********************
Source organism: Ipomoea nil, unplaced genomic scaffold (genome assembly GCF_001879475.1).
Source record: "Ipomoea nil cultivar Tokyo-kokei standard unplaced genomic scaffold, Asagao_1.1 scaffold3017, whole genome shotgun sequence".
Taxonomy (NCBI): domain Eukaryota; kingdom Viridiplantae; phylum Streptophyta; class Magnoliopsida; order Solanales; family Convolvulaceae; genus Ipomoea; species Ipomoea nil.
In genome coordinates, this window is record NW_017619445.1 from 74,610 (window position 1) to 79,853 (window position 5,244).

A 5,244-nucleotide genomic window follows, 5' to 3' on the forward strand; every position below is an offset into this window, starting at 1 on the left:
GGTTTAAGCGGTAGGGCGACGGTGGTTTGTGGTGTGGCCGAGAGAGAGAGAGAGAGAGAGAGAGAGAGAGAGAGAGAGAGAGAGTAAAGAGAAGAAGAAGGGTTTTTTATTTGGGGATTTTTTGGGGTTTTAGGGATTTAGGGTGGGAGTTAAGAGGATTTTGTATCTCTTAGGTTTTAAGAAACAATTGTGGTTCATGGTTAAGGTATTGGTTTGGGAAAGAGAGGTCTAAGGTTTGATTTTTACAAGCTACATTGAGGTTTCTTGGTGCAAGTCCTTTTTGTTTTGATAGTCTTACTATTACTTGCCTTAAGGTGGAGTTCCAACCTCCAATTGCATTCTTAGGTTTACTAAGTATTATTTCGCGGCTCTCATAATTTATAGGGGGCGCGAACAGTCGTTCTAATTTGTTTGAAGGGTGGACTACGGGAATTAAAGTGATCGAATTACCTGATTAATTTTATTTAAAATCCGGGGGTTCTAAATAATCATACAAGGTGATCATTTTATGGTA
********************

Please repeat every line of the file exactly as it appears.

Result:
Source organism: Ipomoea nil, unplaced genomic scaffold (genome assembly GCF_001879475.1).
Source record: "Ipomoea nil cultivar Tokyo-kokei standard unplaced genomic scaffold, Asagao_1.1 scaffold3017, whole genome shotgun sequence".
Taxonomy (NCBI): domain Eukaryota; kingdom Viridiplantae; phylum Streptophyta; class Magnoliopsida; order Solanales; family Convolvulaceae; genus Ipomoea; species Ipomoea nil.
In genome coordinates, this window is record NW_017619445.1 from 74,610 (window position 1) to 79,853 (window position 5,244).

A 5,244-nucleotide genomic window follows, 5' to 3' on the forward strand; every position below is an offset into this window, starting at 1 on the left:
GGTTTAAGCGGTAGGGCGACGGTGGTTTGTGGTGTGGCCGAGAGAGAGAGAGAGAGAGAGAGAGAGAGAGAGAGAGAGAGAGAGTAAAGAGAAGAAGAAGGGTTTTTTATTTGGGGATTTTTTGGGGTTTTAGGGATTTAGGGTGGGAGTTAAGAGGATTTTGTATCTCTTAGGTTTTAAGAAACAATTGTGGTTCATGGTTAAGGTATTGGTTTGGGAAAGAGAGGTCTAAGGTTTGATTTTTACAAGCTACATTGAGGTTTCTTGGTGCAAGTCCTTTTTGTTTTGATAGTCTTACTATTACTTGCCTTAAGGTGGAGTTCCAACCTCCAATTGCATTCTTAGGTTTACTAAGTATTATTTCGCGGCTCTCATAATTTATAGGGGGCGCGAACAGTCGTTCTAATTTGTTTGAAGGGTGGACTACGGGAATTAAAGTGATCGAATTACCTGATTAATTTTATTTAAAATCCGGGGGTTCTAAATAATCATACAAGGTGATCATTTTATGGTA